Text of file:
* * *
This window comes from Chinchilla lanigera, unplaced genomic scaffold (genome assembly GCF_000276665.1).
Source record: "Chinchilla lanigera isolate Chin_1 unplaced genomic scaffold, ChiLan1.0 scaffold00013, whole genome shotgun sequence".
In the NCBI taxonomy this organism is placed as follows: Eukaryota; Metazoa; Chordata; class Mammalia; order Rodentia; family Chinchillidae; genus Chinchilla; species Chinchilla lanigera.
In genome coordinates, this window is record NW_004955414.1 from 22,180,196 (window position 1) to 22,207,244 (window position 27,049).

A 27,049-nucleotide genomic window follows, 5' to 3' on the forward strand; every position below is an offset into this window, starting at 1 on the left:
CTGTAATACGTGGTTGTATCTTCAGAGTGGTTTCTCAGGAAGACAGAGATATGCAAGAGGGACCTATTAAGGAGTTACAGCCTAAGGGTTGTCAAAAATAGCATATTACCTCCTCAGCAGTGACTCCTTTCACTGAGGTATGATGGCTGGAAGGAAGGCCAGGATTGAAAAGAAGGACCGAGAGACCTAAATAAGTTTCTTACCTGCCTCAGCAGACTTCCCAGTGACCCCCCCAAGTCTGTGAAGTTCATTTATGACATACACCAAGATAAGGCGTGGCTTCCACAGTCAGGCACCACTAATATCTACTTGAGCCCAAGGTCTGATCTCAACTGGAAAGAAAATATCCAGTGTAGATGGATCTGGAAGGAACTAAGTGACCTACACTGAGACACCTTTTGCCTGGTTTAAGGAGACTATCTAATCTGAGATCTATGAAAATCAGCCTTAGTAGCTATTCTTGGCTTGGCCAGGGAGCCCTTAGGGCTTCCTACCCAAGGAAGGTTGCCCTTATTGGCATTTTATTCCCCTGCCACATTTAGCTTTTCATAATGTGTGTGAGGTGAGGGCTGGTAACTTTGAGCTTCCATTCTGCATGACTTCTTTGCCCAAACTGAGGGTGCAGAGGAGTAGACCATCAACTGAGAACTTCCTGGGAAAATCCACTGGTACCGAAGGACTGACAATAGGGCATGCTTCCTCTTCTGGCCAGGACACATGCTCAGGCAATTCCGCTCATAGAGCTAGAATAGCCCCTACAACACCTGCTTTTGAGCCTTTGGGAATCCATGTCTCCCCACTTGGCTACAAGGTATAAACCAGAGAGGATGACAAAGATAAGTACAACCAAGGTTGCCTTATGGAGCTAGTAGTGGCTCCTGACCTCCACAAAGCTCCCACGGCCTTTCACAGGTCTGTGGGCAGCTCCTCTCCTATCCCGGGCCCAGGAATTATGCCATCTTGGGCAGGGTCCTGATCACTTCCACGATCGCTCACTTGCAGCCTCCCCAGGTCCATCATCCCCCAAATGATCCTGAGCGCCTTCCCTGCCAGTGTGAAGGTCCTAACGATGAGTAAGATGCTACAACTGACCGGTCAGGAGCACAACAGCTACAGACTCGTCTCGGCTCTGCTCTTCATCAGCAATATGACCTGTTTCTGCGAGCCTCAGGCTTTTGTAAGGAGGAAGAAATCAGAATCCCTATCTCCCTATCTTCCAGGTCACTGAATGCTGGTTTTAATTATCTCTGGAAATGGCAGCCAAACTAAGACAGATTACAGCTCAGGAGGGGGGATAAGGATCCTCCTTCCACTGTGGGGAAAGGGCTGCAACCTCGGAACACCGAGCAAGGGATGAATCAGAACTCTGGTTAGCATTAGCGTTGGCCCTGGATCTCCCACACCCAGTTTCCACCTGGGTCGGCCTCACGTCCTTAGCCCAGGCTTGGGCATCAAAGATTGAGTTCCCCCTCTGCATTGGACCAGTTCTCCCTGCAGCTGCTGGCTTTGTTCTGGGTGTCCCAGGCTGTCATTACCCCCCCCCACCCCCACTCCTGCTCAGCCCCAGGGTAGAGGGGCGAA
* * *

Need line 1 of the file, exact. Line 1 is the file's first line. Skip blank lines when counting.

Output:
This window comes from Chinchilla lanigera, unplaced genomic scaffold (genome assembly GCF_000276665.1).